The slipout detector 102 generally detects motion of the polishing head 108 relative to the platen 104. In one embodiment, the slipout detector 102 is coupled to the second portion 252 of the polishing head 108. As the second portion 252 is held at a predetermined distance from the polishing material 110 during polishing, other portions of the system 100 that are also held at a fixed distance from the polishing material 110 may equally provide a reference point to determine the relative normal motion of the first portion 250. As such, the slipout detector 102 may alternatively be support from portions of the system 100 that fixed in distance to the polishing material 110 during processing. Optionally, the slipout detector 102 may be coupled to the first portion 250 of the polishing head 108 to reference the change in position of other portions of the system 100 relative thereto.

In one embodiment, the slipout detector 102 is coupled to the column 204 supporting the polishing head 108. Typically, the slipout detector 102 is coupled to the column 204 by a bracket 240. The bracket 240 generally comprises an aluminum or polymer clamp that holds the slipout detector 102 in a position offset to a center line of the polishing head 108 and above the first portion 250 of the polishing head 108.

The slipout detector 102 provides a signal to the controller 118 in response to changes in a metric indicative of the motion of the polishing head 108. In one embodiment, the slipout detector 102 comprises a linear voltage displacement transducer (LVDT). The transducer generally includes a sensor body 242 having a piston 244 extending therefrom. The sensor body 242 generally is held by the bracket 240 and orientated over the housing 212 such that the piston 244 is in contact with the upper surface 236 of the cover 222 when the polishing head 108 is lowered to a position where the substrate 116 is in contact with the polishing material 110. Thus, when the system 100 is processing the substrate 116, a process window indicative of the normal distance between the cover 222 and the sensor body 242 may be complied by the controller 118 as the substrate 116 is processed.

For example, as the piston 244 moves in relation to the sensor body 242, the signal provided by the detector 102 is indicative of the distance between the cover 222 (or other first portion 250 of the polishing head 108) and the sensor body 242. As the first portion 250 of the polishing head 108 moves in relation to the sensor body 242, the baseline (i.e., the minimum maximum range of normal relative motion) between the cover 222 and the detector 102 may be determined by the controller 118, which is used to establishing the process window. For simplicity of illustration, the process window is depicted as Dp. Alternatively, the process window may be set as a predetermined value.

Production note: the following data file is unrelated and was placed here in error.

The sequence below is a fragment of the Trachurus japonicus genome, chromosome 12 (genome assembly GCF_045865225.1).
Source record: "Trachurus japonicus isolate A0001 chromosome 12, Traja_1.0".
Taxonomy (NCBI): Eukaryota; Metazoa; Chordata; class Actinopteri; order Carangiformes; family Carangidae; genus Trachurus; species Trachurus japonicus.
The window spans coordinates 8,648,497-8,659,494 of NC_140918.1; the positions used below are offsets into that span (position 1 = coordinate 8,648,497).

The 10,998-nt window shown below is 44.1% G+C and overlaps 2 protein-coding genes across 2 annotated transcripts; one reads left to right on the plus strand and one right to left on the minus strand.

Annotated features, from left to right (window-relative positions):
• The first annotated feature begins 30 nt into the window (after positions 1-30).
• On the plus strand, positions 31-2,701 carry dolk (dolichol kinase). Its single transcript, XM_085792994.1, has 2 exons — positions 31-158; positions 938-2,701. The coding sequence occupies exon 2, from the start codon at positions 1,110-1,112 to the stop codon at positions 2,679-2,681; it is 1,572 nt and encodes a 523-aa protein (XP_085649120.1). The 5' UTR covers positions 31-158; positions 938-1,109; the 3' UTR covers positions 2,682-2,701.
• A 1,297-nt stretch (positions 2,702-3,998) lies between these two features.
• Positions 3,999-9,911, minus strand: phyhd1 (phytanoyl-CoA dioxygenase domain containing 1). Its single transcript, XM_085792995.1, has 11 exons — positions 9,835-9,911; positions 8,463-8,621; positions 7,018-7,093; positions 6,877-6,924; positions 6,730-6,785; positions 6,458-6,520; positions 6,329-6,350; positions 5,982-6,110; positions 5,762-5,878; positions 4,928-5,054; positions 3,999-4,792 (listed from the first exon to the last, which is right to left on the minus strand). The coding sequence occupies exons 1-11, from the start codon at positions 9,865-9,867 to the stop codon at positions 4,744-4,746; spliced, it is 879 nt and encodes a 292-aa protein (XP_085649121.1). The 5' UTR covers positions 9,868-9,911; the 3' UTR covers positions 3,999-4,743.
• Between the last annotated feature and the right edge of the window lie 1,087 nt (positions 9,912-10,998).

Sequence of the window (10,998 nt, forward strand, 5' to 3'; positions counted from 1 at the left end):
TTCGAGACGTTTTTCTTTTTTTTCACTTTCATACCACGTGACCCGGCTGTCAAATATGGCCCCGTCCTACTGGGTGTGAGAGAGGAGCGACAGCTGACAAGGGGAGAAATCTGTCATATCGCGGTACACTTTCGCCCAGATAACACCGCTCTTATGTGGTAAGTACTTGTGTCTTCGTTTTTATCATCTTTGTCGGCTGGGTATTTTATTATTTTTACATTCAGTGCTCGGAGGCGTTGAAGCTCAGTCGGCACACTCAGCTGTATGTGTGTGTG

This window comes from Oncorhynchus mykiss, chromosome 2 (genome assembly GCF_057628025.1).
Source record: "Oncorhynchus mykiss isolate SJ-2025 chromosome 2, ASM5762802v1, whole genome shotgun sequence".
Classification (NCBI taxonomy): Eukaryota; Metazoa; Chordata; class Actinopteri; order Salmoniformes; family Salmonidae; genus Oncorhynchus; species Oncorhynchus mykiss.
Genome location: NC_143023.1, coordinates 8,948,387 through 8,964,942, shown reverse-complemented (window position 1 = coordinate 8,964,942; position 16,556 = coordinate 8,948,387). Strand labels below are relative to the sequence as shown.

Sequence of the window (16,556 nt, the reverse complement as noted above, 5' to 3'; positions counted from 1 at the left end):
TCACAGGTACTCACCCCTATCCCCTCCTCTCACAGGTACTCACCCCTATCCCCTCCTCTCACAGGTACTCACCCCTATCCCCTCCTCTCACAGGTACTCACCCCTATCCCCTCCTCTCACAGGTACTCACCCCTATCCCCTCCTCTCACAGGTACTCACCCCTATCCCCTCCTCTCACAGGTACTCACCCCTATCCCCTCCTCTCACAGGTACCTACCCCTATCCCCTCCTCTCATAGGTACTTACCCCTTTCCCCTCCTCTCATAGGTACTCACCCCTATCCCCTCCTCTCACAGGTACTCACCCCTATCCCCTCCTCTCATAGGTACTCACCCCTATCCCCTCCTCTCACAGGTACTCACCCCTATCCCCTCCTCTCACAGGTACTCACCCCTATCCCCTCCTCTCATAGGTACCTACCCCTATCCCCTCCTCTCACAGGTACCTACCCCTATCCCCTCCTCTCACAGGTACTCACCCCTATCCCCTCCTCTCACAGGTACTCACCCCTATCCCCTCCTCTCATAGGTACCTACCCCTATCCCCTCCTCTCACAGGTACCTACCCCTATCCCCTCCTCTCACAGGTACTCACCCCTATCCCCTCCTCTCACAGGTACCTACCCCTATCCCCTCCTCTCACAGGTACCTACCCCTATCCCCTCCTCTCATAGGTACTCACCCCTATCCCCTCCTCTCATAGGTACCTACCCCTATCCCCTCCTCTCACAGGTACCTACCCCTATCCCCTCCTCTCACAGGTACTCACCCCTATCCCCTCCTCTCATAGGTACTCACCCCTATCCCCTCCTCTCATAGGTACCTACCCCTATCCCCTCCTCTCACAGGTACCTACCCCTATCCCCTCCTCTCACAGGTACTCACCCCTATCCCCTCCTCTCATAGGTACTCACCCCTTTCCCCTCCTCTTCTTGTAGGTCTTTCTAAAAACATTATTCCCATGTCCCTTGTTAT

Thus, in the event that the substrate 116 becomes disengaged from the polishing head 108 as depicted in FIG. 3, the first portion 250 of the polishing head 108 is moved away from the polishing material 110 as the wafer substrate 116 slides between the retaining ring 216 and the polishing material 110. As the first portion 250 of the polishing head 108 is forced upward, the piston 244 is correspondingly moved further into the detector 102 such as the distance between the sensor body 242 and the cover 222 is now Ds.

The controller 118 receives the signal from the detector 102 indicating that the distance Ds lies beyond the process window Dp. The controller 118 then indicates that the substrate 116 has become disengaged from the polishing head 108. The system 100 may then be shut down to remove the substrate 116 or other actions may be alternatively taken.

As the slipout detector 102 provides a metric indicative of the motion of the first portion 250 of the polishing head 108, it is contemplated that other sensing means may be utilized in place of the LVDT transducer. For example, other sensing means that may be utilized as slipout detectors include accelerometers, limit switches, proximity sensor, optical encoders, Hall effect sensors, reed switches and like sensors.

Although the teachings of the present invention that have been shown and described in detail herein, those skilled in the art can readily device other varied embodiments that still incorporate these teachings and do not depart from the scope and spirit of the invention.

Claims (27)

What is claimed is:
1. Apparatus for detecting disengagement of a workpiece comprising:
a polishing head having a first portion and a second portion; and
a detector adapted to provide a metric indicative of relative motion between the first portion and the second portion.
2. The apparatus of claim 1, wherein the detector is an accelerometer, a limit switch, a proximity sensor, a Hall effect sensor, an optical encoder or a reed switch.